Novello Theatre, London WC2
Opened 15 November, 2007

The kooky half-sister of the 1980s' spate of "yuppie nightmare" movies and the New York punk band that gave the '70s its favourite pop goddess: it could be a match made in heaven, or a mighty odd coupling. In the event it's not very much of either. Blondie were, I suppose, among the likelier contenders to have their hits strung together for a stage musical; Susan Seidelman's 1985 film, the first (and arguably still the best) major screen appearance of Madonna, was ripe for a stage version. Why not combine the two?

Well, but why? Transposing the story back even a little way to 1979 changes the world of the story radically. New York had not nearly as much disposable income for the spa baths and hot tubs that make Roberta Glass's husband Gary so smugly comfortable in the 'burbs; punk was still a radical subculture, not a fashion choice as it is here for the mysterious, maverick Susan and her musician boyfriend Jay. Above all, why graft two such distinctive and disparate sources together? Either a) you detect the potential for incredible creative synergy or b) you want to add together their respective commercial potentials. Answers on a postcard, please.

As Roberta, Kelly Price is more conventionally beautiful than her celluloid predecessor Rosanna Arquette (almost unnoticed in the opening-night audience), but can pull off the same disarming "What, me? Gee whiz!" smile. Emma Williams' Susan still has the priceless Egyptian earrings whose pursuit drives the plot along, but her look deliberately falls midway between Madonna and Debbie Harry. It's hard to believe that Roberta could be mistaken for Susan, even after the former suffers a blow on the head and forgets her own identity, but no harder than in the movie.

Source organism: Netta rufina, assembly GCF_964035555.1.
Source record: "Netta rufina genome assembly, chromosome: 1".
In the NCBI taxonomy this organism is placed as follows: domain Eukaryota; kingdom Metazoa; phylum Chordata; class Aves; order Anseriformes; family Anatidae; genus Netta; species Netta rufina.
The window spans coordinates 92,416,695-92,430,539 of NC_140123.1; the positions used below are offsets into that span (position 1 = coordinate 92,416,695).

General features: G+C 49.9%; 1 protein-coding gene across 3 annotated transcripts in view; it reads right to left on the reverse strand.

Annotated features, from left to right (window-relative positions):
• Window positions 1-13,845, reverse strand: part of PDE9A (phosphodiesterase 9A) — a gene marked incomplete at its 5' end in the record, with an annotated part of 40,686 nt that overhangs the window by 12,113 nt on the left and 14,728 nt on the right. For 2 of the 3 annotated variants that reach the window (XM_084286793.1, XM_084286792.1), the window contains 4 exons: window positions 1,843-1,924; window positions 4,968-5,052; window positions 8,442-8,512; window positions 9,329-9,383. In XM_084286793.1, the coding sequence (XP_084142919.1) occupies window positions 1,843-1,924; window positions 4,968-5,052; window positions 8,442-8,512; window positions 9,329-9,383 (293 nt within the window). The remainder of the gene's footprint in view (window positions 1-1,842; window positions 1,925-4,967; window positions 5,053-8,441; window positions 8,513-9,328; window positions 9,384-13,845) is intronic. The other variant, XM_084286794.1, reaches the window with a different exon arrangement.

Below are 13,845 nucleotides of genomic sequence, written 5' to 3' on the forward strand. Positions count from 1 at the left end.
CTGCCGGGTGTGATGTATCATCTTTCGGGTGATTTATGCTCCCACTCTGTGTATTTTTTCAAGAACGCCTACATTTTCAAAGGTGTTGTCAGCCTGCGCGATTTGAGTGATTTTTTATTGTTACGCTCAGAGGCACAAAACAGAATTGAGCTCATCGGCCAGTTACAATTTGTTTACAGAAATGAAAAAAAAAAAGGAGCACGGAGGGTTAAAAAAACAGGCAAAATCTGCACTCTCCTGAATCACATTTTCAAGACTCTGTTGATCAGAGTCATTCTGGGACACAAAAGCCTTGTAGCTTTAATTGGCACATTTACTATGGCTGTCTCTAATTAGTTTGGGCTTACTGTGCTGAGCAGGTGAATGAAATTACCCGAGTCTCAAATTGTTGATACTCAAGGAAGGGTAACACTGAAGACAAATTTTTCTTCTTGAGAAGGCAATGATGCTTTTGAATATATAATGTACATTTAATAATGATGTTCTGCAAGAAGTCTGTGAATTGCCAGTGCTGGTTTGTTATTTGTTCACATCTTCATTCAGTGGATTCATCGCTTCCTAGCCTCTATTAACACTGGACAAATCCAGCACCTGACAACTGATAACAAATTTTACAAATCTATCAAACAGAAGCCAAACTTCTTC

Peter Michael Marino's script rejigs as little from Leora Barish's screenplay as it can get away with, apart from giving it that six-year nudge and inserting some 18 songs. These include a new number by Harry and Chris Stein, which is instantly identifiable because it sounds entirely unlike Blondie and identical to any other assembly-line stage-musical power ballad. And how do those songs fit? In a few instances, cleverly and sharply: Roberta is greeted in the overnight police cells by a chorus of hookers singing that indictment of the too-square girl, "Rip Her To Shreds", and Steven Houghton's frankly unthreatening hitman gets to state in song his intent to track down Susan/Roberta "One Way Or Another". On other occasions you really can see the join: "Rapture" was always Blondie's most embarrassing moment, and is no better here for being set in a disco. And why does Roberta sing "Dreaming" to her sister-in-law?

Mostly, though, the songs are marred by their arrangement and delivery. Matt Brind and his band produce efficient rock, but too often the numbers are (usually vocally) overblown in a way commensurate with major musical theatre but quite inimical to this kind of pop/rock. Neither woman's voice even approaches the untutored appeal of Harry's; Emma Williams in particular might as well be singing in Les Misérables. They, and most of the leads, engage with appalling frequency in that half-yelp or half-yodel at the beginning or end of a note that is code for emotional intensity but sounds nothing like it. And friends from two very different generations remarked to me in the interval that the amplification was such that they simply couldn't make out the words; if you don't already know most of the songs, then there is little here to help you out. But as I say, the assumption is surely that you already do and that's why you're there. Nor does the show really fail as such; it's just gratuitous and calculated. Still, in all fairness, I was slightly touched by its presence, dear.

Written for the Financial Times.

Copyright © Ian Shuttleworth; all rights reserved.

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